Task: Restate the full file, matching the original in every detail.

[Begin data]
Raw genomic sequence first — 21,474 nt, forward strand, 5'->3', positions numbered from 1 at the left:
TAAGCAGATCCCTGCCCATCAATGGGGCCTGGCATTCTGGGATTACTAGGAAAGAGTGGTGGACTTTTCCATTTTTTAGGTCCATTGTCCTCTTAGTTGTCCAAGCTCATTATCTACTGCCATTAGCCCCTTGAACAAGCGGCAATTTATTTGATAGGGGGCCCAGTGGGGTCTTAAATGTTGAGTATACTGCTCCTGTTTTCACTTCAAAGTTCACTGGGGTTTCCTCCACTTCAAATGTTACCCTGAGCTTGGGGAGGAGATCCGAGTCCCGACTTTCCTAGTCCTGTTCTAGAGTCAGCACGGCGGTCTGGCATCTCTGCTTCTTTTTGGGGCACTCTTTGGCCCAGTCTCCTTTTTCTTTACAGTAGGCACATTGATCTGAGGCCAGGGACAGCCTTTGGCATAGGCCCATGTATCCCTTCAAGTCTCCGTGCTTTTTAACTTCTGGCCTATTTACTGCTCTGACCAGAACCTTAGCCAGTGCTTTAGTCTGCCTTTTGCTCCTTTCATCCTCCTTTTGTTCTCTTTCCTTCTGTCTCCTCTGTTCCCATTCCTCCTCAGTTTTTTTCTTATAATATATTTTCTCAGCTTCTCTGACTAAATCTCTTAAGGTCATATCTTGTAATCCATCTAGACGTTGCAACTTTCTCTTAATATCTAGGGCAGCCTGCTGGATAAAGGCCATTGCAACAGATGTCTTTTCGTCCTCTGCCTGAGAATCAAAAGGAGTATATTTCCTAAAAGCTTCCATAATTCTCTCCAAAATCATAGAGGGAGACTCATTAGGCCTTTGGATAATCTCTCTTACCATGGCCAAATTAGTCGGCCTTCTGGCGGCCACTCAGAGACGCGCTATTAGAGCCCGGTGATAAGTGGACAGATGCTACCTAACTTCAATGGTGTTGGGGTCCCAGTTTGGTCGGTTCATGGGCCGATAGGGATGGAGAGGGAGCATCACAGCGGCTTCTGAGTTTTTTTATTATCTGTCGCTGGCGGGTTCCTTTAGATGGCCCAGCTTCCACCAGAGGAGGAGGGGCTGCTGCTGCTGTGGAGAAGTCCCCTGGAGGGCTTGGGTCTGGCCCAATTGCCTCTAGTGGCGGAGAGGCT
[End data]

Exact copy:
Raw genomic sequence first — 21,474 nt, forward strand, 5'->3', positions numbered from 1 at the left:
TAAGCAGATCCCTGCCCATCAATGGGGCCTGGCATTCTGGGATTACTAGGAAAGAGTGGTGGACTTTTCCATTTTTTAGGTCCATTGTCCTCTTAGTTGTCCAAGCTCATTATCTACTGCCATTAGCCCCTTGAACAAGCGGCAATTTATTTGATAGGGGGCCCAGTGGGGTCTTAAATGTTGAGTATACTGCTCCTGTTTTCACTTCAAAGTTCACTGGGGTTTCCTCCACTTCAAATGTTACCCTGAGCTTGGGGAGGAGATCCGAGTCCCGACTTTCCTAGTCCTGTTCTAGAGTCAGCACGGCGGTCTGGCATCTCTGCTTCTTTTTGGGGCACTCTTTGGCCCAGTCTCCTTTTTCTTTACAGTAGGCACATTGATCTGAGGCCAGGGACAGCCTTTGGCATAGGCCCATGTATCCCTTCAAGTCTCCGTGCTTTTTAACTTCTGGCCTATTTACTGCTCTGACCAGAACCTTAGCCAGTGCTTTAGTCTGCCTTTTGCTCCTTTCATCCTCCTTTTGTTCTCTTTCCTTCTGTCTCCTCTGTTCCCATTCCTCCTCAGTTTTTTTCTTATAATATATTTTCTCAGCTTCTCTGACTAAATCTCTTAAGGTCATATCTTGTAATCCATCTAGACGTTGCAACTTTCTCTTAATATCTAGGGCAGCCTGCTGGATAAAGGCCATTGCAACAGATGTCTTTTCGTCCTCTGCCTGAGAATCAAAAGGAGTATATTTCCTAAAAGCTTCCATAATTCTCTCCAAAATCATAGAGGGAGACTCATTAGGCCTTTGGATAATCTCTCTTACCATGGCCAAATTAGTCGGCCTTCTGGCGGCCACTCAGAGACGCGCTATTAGAGCCCGGTGATAAGTGGACAGATGCTACCTAACTTCAATGGTGTTGGGGTCCCAGTTTGGTCGGTTCATGGGCCGATAGGGATGGAGAGGGAGCATCACAGCGGCTTCTGAGTTTTTTTATTATCTGTCGCTGGCGGGTTCCTTTAGATGGCCCAGCTTCCACCAGAGGAGGAGGGGCTGCTGCTGCTGTGGAGAAGTCCCCTGGAGGGCTTGGGTCTGGCCCAATTGCCTCTAGTGGCGGAGAGGCT